Creating Color at the Foggiest Place in the USA

2018

Photography

Photography is now my daily hobby, but I’m not a professional. I don’t know anything about camera settings or how to do lighting, or even shoot portraits at all. However, a question I often get is why don’t I become a photographer, based on my Instagram aesthetic.

I’m super flattered that my friends and followers enjoy my photos! That’s who I post for in the first place.  I just want to genuinely share my stories and design lifestyle.

I approach my photos the same way I approach design: A photo is just another canvas. Things hardly ever begin looking the way I want it to, especially since my mystery camera is my iPhone 6S+ (80% of the time). I always have to “create” how I want it to look, and sometimes it just doesn’t work out after hours of hard work. 

Fog is not my friend.

My trip to Point Reyes National Seashore is a great example to show you the behind-the-scenes of some of my favorite photos! My parents and I took a day trip out there back in December when they visited me. Point Reyes is infamous for being the windiest and foggiest place in the USA, and here’s where it’s located.

Map of Point Reyes and San Francisco

It wasn’t super foggy on the day we went because it was winter (I think fog is thicker in summer) but nonetheless was an ugly day for photos. It was so windy and cold that I had to wrap my jacket hood and scarf around my face.

Luckily, I was distracted by the wild deer hanging out on the side of the hilly slope down into the ocean. It’s not easy to take photos of animals since they don’t care about posing – so I just snapped away and hoped I ended up with at least one good photo I wanted to work with.

Deerling friends on the seashore.

Check out how the original photo looks! Cropping is a super powerful tool, and sadly the third deer didn’t make the cut.

Coloring manually is better than with filters.

I don’t like to use editing apps because pre-made filters change colors without taking the original photo into account. I prefer Photoshop, so I can control exactly where my colors are going. Here’s my next photo, of the seashore itself. I thought it was absolutely beautiful because it looks purposely cut by the ocean.

Point Reyes National Seashore

Unfortunately, my camera didn’t agree! Oh boy. I first adjusted the lighting to emphasize the soft teal color of the water. Second, the brown dirt was seriously bothering me, so I tried to bring in red tones like many pro photographers do. I think I over did it with this one, but trial and error will make perfect.

Another photo I colored manually is of a must-see, the Cypress Tree Tunnel. It’s not on the map but can’t be missed on the side of the only road that goes through Point Reyes. From what I’ve seen, pro photographers like to wait for sunlight to peek through the trees to create contrast and shadows.

Cypress Tree Tunnel

I wanted the warmer hues of sunshine as well, but the fog wasn’t going to cooperate. I ended up brightening the existing color and adding more brown to the trees. Instagram also has a handy feature called Lux to add perfect contrast to the light shadows in my original photo.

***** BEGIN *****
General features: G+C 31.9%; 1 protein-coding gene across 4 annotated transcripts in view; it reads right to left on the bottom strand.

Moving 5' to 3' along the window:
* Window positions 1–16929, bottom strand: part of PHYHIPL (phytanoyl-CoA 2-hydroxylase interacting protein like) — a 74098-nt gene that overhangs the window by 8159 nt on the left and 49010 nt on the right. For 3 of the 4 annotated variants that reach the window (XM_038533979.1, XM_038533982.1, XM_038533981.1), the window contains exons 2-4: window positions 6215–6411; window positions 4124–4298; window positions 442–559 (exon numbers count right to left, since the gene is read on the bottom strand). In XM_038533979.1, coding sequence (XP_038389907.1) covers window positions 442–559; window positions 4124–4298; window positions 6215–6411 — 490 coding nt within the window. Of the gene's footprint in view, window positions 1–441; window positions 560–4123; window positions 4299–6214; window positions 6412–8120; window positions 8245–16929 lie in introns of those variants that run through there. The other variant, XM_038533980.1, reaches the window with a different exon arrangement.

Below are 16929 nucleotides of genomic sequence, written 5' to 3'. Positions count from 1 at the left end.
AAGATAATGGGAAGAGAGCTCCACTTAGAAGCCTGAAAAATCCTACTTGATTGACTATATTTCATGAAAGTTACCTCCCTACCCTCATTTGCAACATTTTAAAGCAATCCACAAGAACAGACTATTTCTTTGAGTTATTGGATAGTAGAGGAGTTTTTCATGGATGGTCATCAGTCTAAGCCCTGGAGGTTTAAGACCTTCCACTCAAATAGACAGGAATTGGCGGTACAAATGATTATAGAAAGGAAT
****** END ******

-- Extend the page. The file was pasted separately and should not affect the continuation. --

Sometimes I have to force the color to come out, demonstrated by the photo below. Many tourists miss this spot as a great photo opportunity with the tree that grows completely slanted. The little house is broken down and dirty, so I needed colors that can draw attention away from what seems unpleasant.

The leaning tree of Point Reyes.

I noticed my original photo had a tinge of blue in the sky, and used that as my chance to brighten the photo with its natural colors. Also, tourists will very very very often get in your way. They worked as a prop in my photo of the Cypress Tree Tunnel, but this time they had to go. 

An occasion to befriend fog.

So, fog is not actually bad in the hands of many photographers. It’s my aesthetic that clashes. But for my last photo, I saw it as a necessity due to the gloomy weather. This was taken at the very end of the road, the Point Reyes Lighthouse. When the wind is under 40mph, people are allowed to walk all the way down to the lighthouse, but I’m secretly glad it was closed so I could take this photo without people in it. 

Point Reyes Lighthouse

As you can see, the horizon line in the original isn’t appealing and distracts from the focus of the photo, which is the lighthouse. My trick was masking the sky and ocean separately and adjusting the brightness and contrast so that they blended well. I lastly increased red saturation of the lighthouse to complete the picture.

That’s everything I saw at Point Reyes National Seashore! Definitely put it on your list if you ever visit San Francisco. For this post I tried something new by putting together a photography topic with travel. Let me know if you think I should continue doing these!

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